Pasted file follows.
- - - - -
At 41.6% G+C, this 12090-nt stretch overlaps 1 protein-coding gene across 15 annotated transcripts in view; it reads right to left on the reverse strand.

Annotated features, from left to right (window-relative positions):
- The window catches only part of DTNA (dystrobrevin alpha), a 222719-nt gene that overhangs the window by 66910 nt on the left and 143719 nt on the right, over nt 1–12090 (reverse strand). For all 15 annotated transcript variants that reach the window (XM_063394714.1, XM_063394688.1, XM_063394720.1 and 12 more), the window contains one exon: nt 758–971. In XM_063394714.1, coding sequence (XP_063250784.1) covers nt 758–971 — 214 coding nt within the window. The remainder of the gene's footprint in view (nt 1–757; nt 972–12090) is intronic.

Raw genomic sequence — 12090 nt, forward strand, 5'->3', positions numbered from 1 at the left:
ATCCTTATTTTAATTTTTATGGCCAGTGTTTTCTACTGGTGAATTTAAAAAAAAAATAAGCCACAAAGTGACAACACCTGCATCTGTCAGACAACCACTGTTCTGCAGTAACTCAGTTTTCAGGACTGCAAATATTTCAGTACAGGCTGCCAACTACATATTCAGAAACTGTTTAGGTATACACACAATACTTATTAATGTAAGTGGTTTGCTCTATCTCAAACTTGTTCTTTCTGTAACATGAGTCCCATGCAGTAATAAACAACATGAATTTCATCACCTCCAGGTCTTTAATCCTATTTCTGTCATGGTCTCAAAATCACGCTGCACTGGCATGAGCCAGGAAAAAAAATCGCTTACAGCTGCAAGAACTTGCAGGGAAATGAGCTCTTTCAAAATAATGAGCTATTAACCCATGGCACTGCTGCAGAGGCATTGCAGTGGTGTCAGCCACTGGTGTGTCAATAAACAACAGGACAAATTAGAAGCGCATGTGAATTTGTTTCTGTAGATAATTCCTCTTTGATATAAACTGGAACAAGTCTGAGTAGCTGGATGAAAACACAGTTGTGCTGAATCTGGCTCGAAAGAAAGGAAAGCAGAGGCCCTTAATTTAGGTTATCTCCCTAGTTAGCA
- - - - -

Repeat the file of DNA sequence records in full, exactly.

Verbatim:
At 41.6% G+C, this 12090-nt stretch overlaps 1 protein-coding gene across 15 annotated transcripts in view; it reads right to left on the reverse strand.

Annotated features, from left to right (window-relative positions):
- The window catches only part of DTNA (dystrobrevin alpha), a 222719-nt gene that overhangs the window by 66910 nt on the left and 143719 nt on the right, over nt 1–12090 (reverse strand). For all 15 annotated transcript variants that reach the window (XM_063394714.1, XM_063394688.1, XM_063394720.1 and 12 more), the window contains one exon: nt 758–971. In XM_063394714.1, coding sequence (XP_063250784.1) covers nt 758–971 — 214 coding nt within the window. The remainder of the gene's footprint in view (nt 1–757; nt 972–12090) is intronic.

Raw genomic sequence — 12090 nt, forward strand, 5'->3', positions numbered from 1 at the left:
ATCCTTATTTTAATTTTTATGGCCAGTGTTTTCTACTGGTGAATTTAAAAAAAAAATAAGCCACAAAGTGACAACACCTGCATCTGTCAGACAACCACTGTTCTGCAGTAACTCAGTTTTCAGGACTGCAAATATTTCAGTACAGGCTGCCAACTACATATTCAGAAACTGTTTAGGTATACACACAATACTTATTAATGTAAGTGGTTTGCTCTATCTCAAACTTGTTCTTTCTGTAACATGAGTCCCATGCAGTAATAAACAACATGAATTTCATCACCTCCAGGTCTTTAATCCTATTTCTGTCATGGTCTCAAAATCACGCTGCACTGGCATGAGCCAGGAAAAAAAATCGCTTACAGCTGCAAGAACTTGCAGGGAAATGAGCTCTTTCAAAATAATGAGCTATTAACCCATGGCACTGCTGCAGAGGCATTGCAGTGGTGTCAGCCACTGGTGTGTCAATAAACAACAGGACAAATTAGAAGCGCATGTGAATTTGTTTCTGTAGATAATTCCTCTTTGATATAAACTGGAACAAGTCTGAGTAGCTGGATGAAAACACAGTTGTGCTGAATCTGGCTCGAAAGAAAGGAAAGCAGAGGCCCTTAATTTAGGTTATCTCCCTAGTTAGCA